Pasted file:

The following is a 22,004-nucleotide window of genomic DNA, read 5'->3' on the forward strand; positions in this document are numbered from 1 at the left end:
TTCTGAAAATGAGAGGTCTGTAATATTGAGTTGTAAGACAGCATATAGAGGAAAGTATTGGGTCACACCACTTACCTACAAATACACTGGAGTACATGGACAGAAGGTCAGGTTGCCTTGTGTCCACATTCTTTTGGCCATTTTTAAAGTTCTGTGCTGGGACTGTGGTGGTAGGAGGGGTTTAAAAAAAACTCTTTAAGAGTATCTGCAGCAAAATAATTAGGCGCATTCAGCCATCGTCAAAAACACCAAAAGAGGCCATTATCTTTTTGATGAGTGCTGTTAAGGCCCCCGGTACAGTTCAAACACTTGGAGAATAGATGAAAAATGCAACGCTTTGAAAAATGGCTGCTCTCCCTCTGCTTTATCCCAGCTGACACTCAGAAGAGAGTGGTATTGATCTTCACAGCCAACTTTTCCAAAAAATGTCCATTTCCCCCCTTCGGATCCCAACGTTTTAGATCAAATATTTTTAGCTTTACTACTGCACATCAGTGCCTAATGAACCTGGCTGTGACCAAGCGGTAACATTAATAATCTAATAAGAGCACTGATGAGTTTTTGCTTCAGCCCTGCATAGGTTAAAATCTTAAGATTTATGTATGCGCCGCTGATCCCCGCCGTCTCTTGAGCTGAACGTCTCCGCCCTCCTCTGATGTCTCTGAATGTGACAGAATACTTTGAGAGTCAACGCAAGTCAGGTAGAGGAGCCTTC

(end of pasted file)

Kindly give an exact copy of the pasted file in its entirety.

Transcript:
The following is a 22,004-nucleotide window of genomic DNA, read 5'->3' on the forward strand; positions in this document are numbered from 1 at the left end:
TTCTGAAAATGAGAGGTCTGTAATATTGAGTTGTAAGACAGCATATAGAGGAAAGTATTGGGTCACACCACTTACCTACAAATACACTGGAGTACATGGACAGAAGGTCAGGTTGCCTTGTGTCCACATTCTTTTGGCCATTTTTAAAGTTCTGTGCTGGGACTGTGGTGGTAGGAGGGGTTTAAAAAAAACTCTTTAAGAGTATCTGCAGCAAAATAATTAGGCGCATTCAGCCATCGTCAAAAACACCAAAAGAGGCCATTATCTTTTTGATGAGTGCTGTTAAGGCCCCCGGTACAGTTCAAACACTTGGAGAATAGATGAAAAATGCAACGCTTTGAAAAATGGCTGCTCTCCCTCTGCTTTATCCCAGCTGACACTCAGAAGAGAGTGGTATTGATCTTCACAGCCAACTTTTCCAAAAAATGTCCATTTCCCCCCTTCGGATCCCAACGTTTTAGATCAAATATTTTTAGCTTTACTACTGCACATCAGTGCCTAATGAACCTGGCTGTGACCAAGCGGTAACATTAATAATCTAATAAGAGCACTGATGAGTTTTTGCTTCAGCCCTGCATAGGTTAAAATCTTAAGATTTATGTATGCGCCGCTGATCCCCGCCGTCTCTTGAGCTGAACGTCTCCGCCCTCCTCTGATGTCTCTGAATGTGACAGAATACTTTGAGAGTCAACGCAAGTCAGGTAGAGGAGCCTTC